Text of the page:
Only ‘diverse’ films can now be nominated for best picture at the Oscars

The Academy introduces a new diversity criteria to fight bias in its nominations, but how successful will it be?

by Tom George
10 September 2020, 11:23am

It’s no secret that The Academy Awards struggle with a diversity problem. It was only four years ago that #OscarsSoWhite was trending while film stars boycotted the event to criticise the lack of POC or minority actors and storylines being nominated. After the furore, The Academy seemed to listen, and following a shake up of its membership, doubled the number of women voting last year, as well as tripling the number of members from under-represented ethnic and racial backgrounds.

Now, the Academy is going further. Today it has announced that films vying to join last year’s winner Parasite in the category of Best Picture will have to meet two of four new standards for having a diversity of underrepresented groups within its cast, key crew members, interns and marketing team. The standards define those as ‘under-represented’ in the industry as women, racial and ethnic groups, the LGBTQ+ community and those with disabilities. The criteria is set to be implemented for the 2024 roster of films, with all pictures until that point having to submit an Academy Inclusion Standards Form for consideration.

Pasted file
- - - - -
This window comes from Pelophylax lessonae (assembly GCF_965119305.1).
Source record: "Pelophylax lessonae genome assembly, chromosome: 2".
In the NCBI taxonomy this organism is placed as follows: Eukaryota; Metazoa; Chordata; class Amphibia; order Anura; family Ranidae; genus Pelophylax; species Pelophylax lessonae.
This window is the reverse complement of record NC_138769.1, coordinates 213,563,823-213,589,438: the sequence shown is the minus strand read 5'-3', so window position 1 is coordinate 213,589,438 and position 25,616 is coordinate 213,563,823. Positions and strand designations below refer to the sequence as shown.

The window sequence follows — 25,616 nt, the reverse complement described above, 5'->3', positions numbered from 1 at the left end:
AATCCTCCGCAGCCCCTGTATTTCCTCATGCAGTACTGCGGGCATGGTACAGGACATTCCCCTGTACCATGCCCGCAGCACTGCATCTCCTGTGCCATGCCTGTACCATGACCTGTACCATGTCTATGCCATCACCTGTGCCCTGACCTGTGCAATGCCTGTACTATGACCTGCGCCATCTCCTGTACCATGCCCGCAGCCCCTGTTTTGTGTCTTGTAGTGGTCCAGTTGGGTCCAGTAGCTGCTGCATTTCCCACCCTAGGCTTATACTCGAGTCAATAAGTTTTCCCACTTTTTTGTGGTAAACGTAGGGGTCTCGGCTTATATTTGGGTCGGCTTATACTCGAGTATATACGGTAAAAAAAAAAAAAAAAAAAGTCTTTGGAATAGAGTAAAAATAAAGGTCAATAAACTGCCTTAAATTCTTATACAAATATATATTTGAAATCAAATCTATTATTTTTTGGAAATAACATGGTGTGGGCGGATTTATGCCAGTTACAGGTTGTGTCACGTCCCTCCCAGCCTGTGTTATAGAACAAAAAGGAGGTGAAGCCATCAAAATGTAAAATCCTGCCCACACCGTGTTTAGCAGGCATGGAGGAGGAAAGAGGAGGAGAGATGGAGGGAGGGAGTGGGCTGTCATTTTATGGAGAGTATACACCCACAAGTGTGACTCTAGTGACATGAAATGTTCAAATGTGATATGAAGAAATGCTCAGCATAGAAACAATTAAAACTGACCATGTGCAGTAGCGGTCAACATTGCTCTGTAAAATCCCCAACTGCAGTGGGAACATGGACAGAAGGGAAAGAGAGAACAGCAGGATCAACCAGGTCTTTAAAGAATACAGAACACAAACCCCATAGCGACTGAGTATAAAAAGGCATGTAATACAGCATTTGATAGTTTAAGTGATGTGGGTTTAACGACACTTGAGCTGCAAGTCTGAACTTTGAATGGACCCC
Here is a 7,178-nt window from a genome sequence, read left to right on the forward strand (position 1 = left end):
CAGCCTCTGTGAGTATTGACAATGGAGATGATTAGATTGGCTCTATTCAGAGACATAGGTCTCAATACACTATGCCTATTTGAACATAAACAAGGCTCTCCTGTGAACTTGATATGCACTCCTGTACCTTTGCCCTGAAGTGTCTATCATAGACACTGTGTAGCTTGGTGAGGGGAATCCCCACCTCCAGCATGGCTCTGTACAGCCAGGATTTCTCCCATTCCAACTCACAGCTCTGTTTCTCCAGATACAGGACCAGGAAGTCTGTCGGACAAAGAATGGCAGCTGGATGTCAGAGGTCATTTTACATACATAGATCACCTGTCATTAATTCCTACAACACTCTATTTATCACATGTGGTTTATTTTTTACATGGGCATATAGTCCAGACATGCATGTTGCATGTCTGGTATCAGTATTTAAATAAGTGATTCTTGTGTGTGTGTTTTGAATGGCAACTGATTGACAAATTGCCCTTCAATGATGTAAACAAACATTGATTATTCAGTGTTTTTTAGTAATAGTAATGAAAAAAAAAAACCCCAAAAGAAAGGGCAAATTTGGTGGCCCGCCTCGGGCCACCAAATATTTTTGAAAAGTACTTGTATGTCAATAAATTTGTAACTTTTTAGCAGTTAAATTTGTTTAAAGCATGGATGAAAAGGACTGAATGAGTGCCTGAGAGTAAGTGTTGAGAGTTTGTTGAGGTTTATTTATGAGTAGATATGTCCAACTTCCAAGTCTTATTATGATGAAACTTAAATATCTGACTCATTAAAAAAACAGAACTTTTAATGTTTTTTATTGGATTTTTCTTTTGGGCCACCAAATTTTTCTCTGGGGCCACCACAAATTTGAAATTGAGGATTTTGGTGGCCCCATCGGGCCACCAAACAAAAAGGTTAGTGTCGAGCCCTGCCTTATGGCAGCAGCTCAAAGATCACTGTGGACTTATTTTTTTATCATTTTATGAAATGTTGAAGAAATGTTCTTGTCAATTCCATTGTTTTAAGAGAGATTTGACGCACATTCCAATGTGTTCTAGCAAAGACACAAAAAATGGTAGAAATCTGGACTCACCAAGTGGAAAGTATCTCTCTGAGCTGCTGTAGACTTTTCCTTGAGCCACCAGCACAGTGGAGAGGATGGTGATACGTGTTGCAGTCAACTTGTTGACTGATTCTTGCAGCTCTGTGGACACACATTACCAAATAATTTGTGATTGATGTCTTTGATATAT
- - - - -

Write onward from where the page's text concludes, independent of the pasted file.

Will this make much of a difference to the Oscars diversity problem? Critics don’t seem hopeful. Though the casting standards call for a lead or at least 30% of the cast to include members of at least one underrepresented community, films can still pass the criteria by meeting two of the other fairly vague standards: Onscreen Representation, Themes and Narratives; Creative Leadership and Project Team; Industry Access and Opportunities; and Audience Development. This means that technically a film with a cast of entirely cis-gender straight white men could still be nominated, even win the award.

Interestingly, in the last few years the Best Picture award has actually been taken by amazing films that highlight minority narratives — such as Parasite and Moonlight — while the real issue the Oscars still needs to face is the lack of representation in their recognition of POC and minority actors. Halle Berry, for instance, recently pointed out in an interview with Variety that her win for Best Actress in 2002 was the last time a black woman has won the prestigious award.

Is this a step in the right direction? Yes. But whether the Academy continues to fight its entrenched diversity problem and instead seek to celebrate films and casts of all backgrounds and communities remains to be seen.

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